Tagged With conroy


Remember the Cyber-Safety Help Button? You might remember it as Conroy's Big Red Button that when pushed, directed kids to a website that told them how to stay safe online. It was a poorly thought out initiative to say the least, but wait until you hear what the Department of Broadband, Communications and the Digital Economy did next.


Late last week I was perusing the Coalition's plan for child safety online. It's a rigid document that proposes strict plans for pursuing court action against cyberbullies, and a proposal that would see age-appropriateness ratings and classifications slapped onto mobile phone products. Respectfully, I would like to label this plan as a load of tosh. I liked Australia better when our politicians didn't care about technology. Here's why.


One of the joys of being a contractor is the freedom to work from the comfort of your own home, or local cafe, or other random location, without having to commute to an office. And that sense of freedom is something that Comms minister Stephen Conroy was trying to teach to businesses as he announced National Telework week for later this year.


Just before the election the government's proposed internet filter was postponed until next year, in what was widely regarded as a quick and easy way for the government to kill off a controversial election topic. But it didn't die. Now John Hilvert at ITNews is reporting that a strategy brief from the DBCDE is stating that the legislation couldn't be introduced to parliament until the middle of 2013.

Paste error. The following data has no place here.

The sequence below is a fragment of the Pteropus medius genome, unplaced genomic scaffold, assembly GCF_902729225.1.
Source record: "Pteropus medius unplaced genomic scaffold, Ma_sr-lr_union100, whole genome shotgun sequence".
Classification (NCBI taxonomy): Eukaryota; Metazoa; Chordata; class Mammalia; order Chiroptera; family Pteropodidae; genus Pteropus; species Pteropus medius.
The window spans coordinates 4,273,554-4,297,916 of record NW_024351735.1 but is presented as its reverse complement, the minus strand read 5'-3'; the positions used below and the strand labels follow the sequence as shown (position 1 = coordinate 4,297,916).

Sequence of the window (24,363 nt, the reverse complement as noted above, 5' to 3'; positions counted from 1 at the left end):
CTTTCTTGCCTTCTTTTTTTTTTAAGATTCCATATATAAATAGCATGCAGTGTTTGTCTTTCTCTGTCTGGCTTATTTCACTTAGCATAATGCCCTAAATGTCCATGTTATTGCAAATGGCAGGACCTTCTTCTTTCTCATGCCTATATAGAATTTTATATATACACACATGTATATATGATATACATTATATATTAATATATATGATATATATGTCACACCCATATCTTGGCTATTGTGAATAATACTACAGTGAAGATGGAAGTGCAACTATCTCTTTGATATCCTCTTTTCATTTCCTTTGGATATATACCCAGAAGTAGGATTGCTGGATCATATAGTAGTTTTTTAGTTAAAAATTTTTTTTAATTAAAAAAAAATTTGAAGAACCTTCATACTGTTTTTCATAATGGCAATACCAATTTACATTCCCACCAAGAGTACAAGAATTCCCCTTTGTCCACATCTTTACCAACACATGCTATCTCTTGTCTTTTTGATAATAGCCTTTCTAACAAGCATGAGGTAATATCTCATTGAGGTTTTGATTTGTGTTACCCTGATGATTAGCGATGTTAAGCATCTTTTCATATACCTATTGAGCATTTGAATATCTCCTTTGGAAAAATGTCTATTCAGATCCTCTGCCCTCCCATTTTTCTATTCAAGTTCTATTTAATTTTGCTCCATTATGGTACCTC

There are only two more sleeps until we all hunch over our cardboard cubicles and scrawl numbers on a sheet of paper to determine who will lead the country for the next few years. And while the internet filter may not be as big a concern given the Coalition's position on blocking any filter legislation, it's still part of Labor's policy and something you'll need to think about as you head to the polls. If you need a refresher of why internet filtering is a bad idea, look no further.